the cosmopolitan restaurant sweepstakes. There were, for example, no Norwegian restaurants in
the cities. There was a hunger that just got hungrier and hungrier. Unquellable, nodded the self-
destructive squid. 

          The city-dwellers found that they would regularly sleep peacefully through a succession
of trains, sirens, and garbage trucks—only to be awakened by the small barking of a faraway
dog. She would never admit it, but she was secretly delighted when her errands took her to the
department store, where the whole of the material world was organized and taxonomized down
to the last hazelnut. 

          “The fish cannot love the fisherman” implies that the fish has tried. Notice no one asks
if the fisherman can love the fish. There was one hunger hungrier than any other: hunger
without appetite. Some small towns on the peninsula now consisted almost entirely of a few
rows of antiques stores. When the city people left the cities, they wanted only to be reminded of
incarnadine time. 


Transaction History 2 

          The dark-haired librarian said, I started to sleep better at night when I moved into an
apartment across the street from an art museum. Knowing that, hundreds of years after the fact, a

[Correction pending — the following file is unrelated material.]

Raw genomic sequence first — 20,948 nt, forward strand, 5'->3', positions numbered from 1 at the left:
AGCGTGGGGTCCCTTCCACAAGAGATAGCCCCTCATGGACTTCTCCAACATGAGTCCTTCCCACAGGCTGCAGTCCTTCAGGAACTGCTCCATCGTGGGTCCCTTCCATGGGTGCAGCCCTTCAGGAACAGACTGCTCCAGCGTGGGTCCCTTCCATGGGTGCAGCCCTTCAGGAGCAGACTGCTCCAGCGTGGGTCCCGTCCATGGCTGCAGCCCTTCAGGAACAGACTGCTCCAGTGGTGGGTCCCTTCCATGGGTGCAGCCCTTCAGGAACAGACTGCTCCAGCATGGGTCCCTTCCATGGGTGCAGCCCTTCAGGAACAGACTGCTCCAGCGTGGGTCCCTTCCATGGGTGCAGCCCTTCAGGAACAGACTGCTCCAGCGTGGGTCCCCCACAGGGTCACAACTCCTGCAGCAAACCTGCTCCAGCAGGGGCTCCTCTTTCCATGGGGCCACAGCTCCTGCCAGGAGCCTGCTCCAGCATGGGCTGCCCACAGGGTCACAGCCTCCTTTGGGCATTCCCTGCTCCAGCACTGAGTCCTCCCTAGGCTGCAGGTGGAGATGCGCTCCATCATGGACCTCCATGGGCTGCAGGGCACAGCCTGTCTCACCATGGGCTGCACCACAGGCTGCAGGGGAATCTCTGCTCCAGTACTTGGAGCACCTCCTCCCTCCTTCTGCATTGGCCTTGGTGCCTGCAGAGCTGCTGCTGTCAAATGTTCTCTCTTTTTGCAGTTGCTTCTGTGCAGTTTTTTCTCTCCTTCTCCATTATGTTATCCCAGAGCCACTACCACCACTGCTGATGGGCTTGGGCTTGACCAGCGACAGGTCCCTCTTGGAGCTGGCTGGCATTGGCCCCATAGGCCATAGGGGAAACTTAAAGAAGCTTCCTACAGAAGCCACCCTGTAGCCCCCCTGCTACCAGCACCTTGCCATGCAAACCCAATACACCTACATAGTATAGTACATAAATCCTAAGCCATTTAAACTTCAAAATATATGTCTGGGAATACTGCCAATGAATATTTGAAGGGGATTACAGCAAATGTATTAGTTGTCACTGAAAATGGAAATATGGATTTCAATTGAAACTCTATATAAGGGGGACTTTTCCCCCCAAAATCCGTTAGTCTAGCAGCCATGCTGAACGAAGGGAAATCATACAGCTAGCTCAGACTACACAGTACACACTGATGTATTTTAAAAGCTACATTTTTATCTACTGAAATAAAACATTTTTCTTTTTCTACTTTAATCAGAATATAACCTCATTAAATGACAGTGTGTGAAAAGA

green-eyed merchant still looked out aloof from a fur coat, a butterfly still perched on a
pomegranate next to a skull, and a blue view of distant hills still hovered behind an annunciation
scene with a stunned Mary calmed me down in the deepest locked vault of my being. 

          Some people were starting to find the sun oppressive, filling the world with its idio-
syncratic version of reality as it did day after day. Never mind that it was summer. Looking back
through her notebook, she saw that she’d written down “The architects say to the doctors, at least
you can bury your mistakes” at least three times in the past year. In 2010, the visiting Chilean
president wrote “Deutschland über alles” in the German president’s guestbook. 

          As the city densified, they found themselves looking for non-places. They kept getting
obsessed with filing cabinets. They were bewitched by the debt spiral. There still seemed to be
some cups in the cupboard, but there were no more gloves in the glove compartment, and hadn’t
been any in years. One night she found herself sitting in a house high on a hill with spectacular
views, but in the dark, the only thing she could see in the windows was herself. 

          The great artist told us that he had never slept better in his life than the year he lived in a
house opposite a zoo. All he had to do at night was pretend that his wife lying next to him was